Longing for Landscape
Considering this radical shift of the photographic approach within landscape photography, the exhibition Longing for Landscape – Photography in the Anthropocene, curated by CUCO – curatorial concepts berlin, a collective consisting of the three authors of this text, centered on the notion of the photographer as a researcher of anthropogenic structures. The group show was presented at the Tieranatomisches Theater Berlin, a former teaching salon of the university’s veterinary department, and encouraged a dialogue between the works of ten international artists. The respective working processes of the photographers played a crucial role in this dialogue, as did the absence of human figures and faces, which would have evoked strong interactions with the viewer.
An important foundation for the curatorial concept of the show was the publication The Anthropocene: On the State of Things [Das Anthropozän. Zum Stand der Dinge] (2015), an eclectic and inspiring collection of articles about ongoing debates, edited by Jürgen Renn and Bernd Scherer. In their introduction the authors state: “The Anthropocene is confronting us with a […] radical revision of our mindset: the Earth isn’t a stable environment, not the scenery and mere resource of our acting – it is part of an all-embracing drama, in which humans and objects are equally involved.”13 The entanglement of different players mentioned here is reflected in the photographs of the Berlin show. The following passages introduce a selection of its artistic positions, which unfold important aspects of the Anthropocene debate.
Yawning highway bridges, gigantic pillars of concrete, never-ending rail tracks – inanimate and yet seemingly vital parts of their surroundings. In his series Traffic Projects / Verkehrsprojekte, Hans-Christian Schink focuses on Germany’s hasty expansion of its automotive infrastructure after reunification, and its vision of transforming the new states into “blossoming landscapes.”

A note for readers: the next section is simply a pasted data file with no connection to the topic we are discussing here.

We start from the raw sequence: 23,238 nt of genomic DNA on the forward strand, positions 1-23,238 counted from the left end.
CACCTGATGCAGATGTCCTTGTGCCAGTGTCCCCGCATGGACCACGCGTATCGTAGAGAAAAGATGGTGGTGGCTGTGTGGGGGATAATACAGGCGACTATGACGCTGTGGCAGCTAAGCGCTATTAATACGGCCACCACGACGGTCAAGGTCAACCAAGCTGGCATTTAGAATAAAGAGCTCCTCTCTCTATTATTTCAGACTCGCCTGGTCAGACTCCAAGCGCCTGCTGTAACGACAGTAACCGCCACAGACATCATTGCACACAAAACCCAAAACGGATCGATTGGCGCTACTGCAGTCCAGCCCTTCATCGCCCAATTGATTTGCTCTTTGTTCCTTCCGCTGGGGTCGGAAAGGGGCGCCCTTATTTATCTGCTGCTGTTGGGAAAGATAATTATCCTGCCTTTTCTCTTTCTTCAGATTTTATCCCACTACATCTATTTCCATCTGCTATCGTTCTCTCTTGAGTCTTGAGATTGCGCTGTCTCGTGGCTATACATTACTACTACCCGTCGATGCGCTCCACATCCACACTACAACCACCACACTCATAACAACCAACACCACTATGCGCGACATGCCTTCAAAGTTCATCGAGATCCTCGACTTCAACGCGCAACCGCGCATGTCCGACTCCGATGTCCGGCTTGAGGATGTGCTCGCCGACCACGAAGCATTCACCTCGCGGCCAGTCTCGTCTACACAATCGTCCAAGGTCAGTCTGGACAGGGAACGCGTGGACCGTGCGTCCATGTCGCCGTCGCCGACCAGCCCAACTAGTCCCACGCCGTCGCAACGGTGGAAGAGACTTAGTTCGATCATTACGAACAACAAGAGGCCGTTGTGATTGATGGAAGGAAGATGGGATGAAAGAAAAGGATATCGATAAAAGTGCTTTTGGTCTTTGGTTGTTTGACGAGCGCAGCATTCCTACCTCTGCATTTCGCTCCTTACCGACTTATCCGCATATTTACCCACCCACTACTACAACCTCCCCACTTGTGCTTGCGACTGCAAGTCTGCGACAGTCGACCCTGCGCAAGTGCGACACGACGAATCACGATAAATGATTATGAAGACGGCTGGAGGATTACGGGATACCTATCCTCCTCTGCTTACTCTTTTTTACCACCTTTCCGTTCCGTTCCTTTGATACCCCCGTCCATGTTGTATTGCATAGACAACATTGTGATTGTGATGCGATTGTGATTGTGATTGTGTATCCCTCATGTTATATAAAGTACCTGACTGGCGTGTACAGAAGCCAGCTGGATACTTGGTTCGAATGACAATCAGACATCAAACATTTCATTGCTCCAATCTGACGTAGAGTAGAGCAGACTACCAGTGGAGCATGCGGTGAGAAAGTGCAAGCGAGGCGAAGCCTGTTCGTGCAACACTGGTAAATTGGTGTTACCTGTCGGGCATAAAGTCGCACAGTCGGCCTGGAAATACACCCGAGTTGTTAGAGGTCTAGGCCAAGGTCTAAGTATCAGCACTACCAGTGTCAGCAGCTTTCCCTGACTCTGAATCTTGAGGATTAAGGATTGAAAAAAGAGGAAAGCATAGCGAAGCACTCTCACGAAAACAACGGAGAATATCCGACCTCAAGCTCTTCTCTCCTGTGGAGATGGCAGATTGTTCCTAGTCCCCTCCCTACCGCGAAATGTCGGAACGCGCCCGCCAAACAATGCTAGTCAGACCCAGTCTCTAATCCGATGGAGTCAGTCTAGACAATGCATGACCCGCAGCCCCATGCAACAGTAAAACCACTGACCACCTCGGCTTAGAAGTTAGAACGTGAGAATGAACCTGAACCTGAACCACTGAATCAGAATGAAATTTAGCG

The image A71 – Brücke Schwarzbachtal (1997) shows massive concrete bridge-support pillars assimilated into a hilly, wooded landscape. The photograph illustrates the narrow, formal intersection of man-made and artificial landscape interventions, such as reforestation and the construction of roads. Taken mostly from a pedestrian’s perspective, the images play with scale and relate the “larger than life” architecture to the human body. Viewers can not only spot the formal relatedness of the built structures and the planted trees, but also similarities between the two-part concrete buttresses and their own legs – except the human-built bridge widely surmounts them. Schink’s images map the “monsters of infrastructure” dividing the land.
In her series Troubled Water, Berlin-based artist Constanze Flamme depicts the consequences of the catastrophic explosion of the Deepwater Horizon drilling rig. Taken from a boat on North America’s most important waterway, the Mississippi River, Flamme’s photograph New Orleans, Mississippi (2011) shows the fatal relationship between water and industrial pollution. The orange evening light on the river’s surface sets off associations with oily water, imbuing the image with a metaphorical element. Although the oil that was spilled during the Deepwater Horizon accident is no longer visible on the water’s surface, the residues still affect the ecosystems on the banks. The land recovers only slowly from the repercussions underlying the visible landscape. Although the real damage cannot be captured in a photograph of an evening scene, the image evokes a subtle, uncanny feeling.14 As landscape photographer Robert Adams puts it: